Guaranteeing full service

When Uvuko Civils Maintenance and Construction calls itself a full-service general contractor it sure means full-service.

The South African company’s diverse range of services includes pre-construction, project administration and supervision, general contracting, new residential and commercial developments, civil engineering, mechanical and electrical, demolition contracting, facilities maintenance and remodeling, in-house design, underground utility installations, and the repair, maintenance and installation of new lifts.

Uvuko Civils has extensive experience in all types of construction projects. Whether small, mid-range or high-end, the company provides an emphasis on service, quality workmanship, conscientious field supervision, and efficient business practices at competitive prices. Despite all this experience, Uvuko Civils is always on the lookout for better methods of building and innovative solutions to complicated construction problems.

Origins & projects

The company was founded in 2002 and is wholly owned by its Managing Director Rachel Tladi, a determined woman with over 12 years experience in the civil and construction industry. As a qualified accountant she took her bookkeeping skills and started the business herself.

Tladi is the proud winner of the Govan Mbeki Best Women Builder of the Year 2008 Award, at both the provincial and national level, Provincial Govan Mbeki Women Contractor of the Year 2009, Regional Business Woman Achievers Award 2010—Entreprenuer Category, Top Women Awards 2010—Top Gender Empowered Company—Basic Industries, and a finalist at the World Entrepreneur Awards 2010. These awards have shown that the business of bricks and mortar is not purely a man’s domain.

Even back in 2006, Uvuko Civils was honoured with an award for best contractor of the year, and also received the best entrepreneur award from the government. “We were also nominated as best emerging business,” adds Tladi. “There was a lot of exposure that has taken place in the last few months so it is all about being a winner. We are getting a lot of calls.”

The award-winning company has many projects on the go. The Chief Mogale Sustainable Integrated Development Project is a construction of 453 subsidized housing in single- and double-storey units. There is the repair, maintenance and modernization of Limpopo Lifts underway, which aims for a November 2011 completion. Two more lifts’ projects include stair lifts in Johannesburg for paraplegics in various government buildings and another repair and maintenance lift project in the Northern Cape for the Department of Public Works.

Another ongoing project is the construction and interior décor in MTN stores across the country. And then there is the Mapetia Community Development, a multi-million rand project for the Department of Housing that involves the design of infrastructure for the entire precinct, upgrading of bulk link sewer, water and electricity, construction of perimeter fencing and landscaping, sports grounds and recreational facilities, and the construction of 500 units with related municipal infrastructure. This final project is aiming for completion in November 2012.

People are a priority

Even with all of these projects in progress, Ukuvo Civils is focused on expansion. Tladi says, “We are looking at growing the company and getting projects in more sites, from other parts of South Africa and other countries.”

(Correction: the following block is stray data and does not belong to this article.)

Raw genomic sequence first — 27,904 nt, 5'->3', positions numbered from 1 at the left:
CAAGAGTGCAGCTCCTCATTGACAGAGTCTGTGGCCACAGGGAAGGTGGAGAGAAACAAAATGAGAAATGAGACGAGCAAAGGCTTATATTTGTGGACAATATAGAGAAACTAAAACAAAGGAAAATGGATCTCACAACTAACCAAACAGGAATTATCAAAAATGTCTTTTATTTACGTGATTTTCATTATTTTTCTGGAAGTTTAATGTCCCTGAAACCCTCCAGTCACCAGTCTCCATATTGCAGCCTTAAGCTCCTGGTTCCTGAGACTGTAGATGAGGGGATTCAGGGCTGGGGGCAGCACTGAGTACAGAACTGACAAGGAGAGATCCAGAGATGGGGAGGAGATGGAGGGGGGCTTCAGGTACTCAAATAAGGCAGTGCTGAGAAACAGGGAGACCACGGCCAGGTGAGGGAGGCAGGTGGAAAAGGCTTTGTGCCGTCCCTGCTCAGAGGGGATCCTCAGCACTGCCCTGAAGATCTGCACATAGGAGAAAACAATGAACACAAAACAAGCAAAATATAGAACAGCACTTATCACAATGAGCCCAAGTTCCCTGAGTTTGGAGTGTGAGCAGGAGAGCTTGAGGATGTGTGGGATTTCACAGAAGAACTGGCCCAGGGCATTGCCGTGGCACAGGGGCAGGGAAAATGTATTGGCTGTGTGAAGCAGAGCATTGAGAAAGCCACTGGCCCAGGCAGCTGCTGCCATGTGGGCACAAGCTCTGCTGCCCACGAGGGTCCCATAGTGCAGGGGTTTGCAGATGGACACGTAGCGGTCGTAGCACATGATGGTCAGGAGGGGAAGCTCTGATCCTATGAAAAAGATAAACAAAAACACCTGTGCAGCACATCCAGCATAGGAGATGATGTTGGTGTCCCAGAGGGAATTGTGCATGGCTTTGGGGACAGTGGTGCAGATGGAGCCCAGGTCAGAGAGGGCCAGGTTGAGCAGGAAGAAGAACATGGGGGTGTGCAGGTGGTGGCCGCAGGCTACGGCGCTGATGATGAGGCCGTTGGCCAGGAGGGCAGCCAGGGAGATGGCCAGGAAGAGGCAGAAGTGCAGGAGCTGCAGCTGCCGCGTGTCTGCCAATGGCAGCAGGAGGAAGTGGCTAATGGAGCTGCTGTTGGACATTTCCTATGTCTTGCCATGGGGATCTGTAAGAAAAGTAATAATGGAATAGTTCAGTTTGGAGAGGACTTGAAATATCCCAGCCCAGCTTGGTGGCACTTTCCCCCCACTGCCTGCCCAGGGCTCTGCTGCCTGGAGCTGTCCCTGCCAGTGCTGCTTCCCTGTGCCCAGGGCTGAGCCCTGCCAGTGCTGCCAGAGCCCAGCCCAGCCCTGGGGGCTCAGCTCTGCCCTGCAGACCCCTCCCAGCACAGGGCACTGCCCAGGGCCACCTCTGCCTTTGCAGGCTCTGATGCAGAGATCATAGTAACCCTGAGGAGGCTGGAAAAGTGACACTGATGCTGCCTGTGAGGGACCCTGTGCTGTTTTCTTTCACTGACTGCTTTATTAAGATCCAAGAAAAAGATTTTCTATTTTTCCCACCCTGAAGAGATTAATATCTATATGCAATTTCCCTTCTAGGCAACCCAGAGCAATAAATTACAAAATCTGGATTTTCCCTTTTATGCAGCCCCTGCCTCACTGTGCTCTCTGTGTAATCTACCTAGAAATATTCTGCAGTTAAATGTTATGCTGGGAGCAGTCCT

Growth targets were put in place for the company when, at the end of 2008, its financial overhead went from one million to 16 million rand. One of these targets included bringing on more staff with the help of a mentoring program. “The main thing we are looking into is getting people who are prepared and [who we] can mentor and fund, with a little bit of equity from the company,” says Tladi.

The mentoring and funding ties into the company’s social responsibility in the township where its projects are based, in protecting the environment and preserving the limited resources of the planet, acting with integrity and adhering to highest ethical standards, ensuring a safe and healthy workplace, and uplifting the living standards of disadvantaged communities.

In December, for instance, Uvuko Civils bought presents for the local HIV-positive children. It concentrates its charitable efforts on training, skills-transfer initiatives and sponsoring social programs in schools, children’s homes, churches and many other institutions. The company also trains and empowers communities through sub-contracting, mentoring and skills transfer.

Speaking about the employees, Tladi says, “We have two people in health and safety and we have a project manager, with a part of it in construction, plus our technical guys, with a [master’s degree] in office administration, and an accountant. We have 45 employees right now, all covered with pensions. As the owner I ask staff to sign a mandate to go to school for a year so they can bring up their education and meet the company’s expectations.”

The company’s overhead was 34 million rand in 2009 and 45 million in 2010, so there has been a lot of growth. Projections for 2011 are 55 million rand. “The goal for the future is to empower women in construction,” says Tladi. “We can align people because we have the potential to grow bigger. Our competitive edge is good management and good policies.”

Uvuko Civils is currently in the process of branding itself, growing into a corporate company because that is the way, it believes, to change its image. But how will they accomplish this change? “With people buying into the company and having structures in place, with people outside the company coming in, raising expectations and doing this work together,” answers Tladi. “There is a lot of work in South Africa so it makes it more difficult to keep up, but we feel comfortable because of the cash we have in the business.”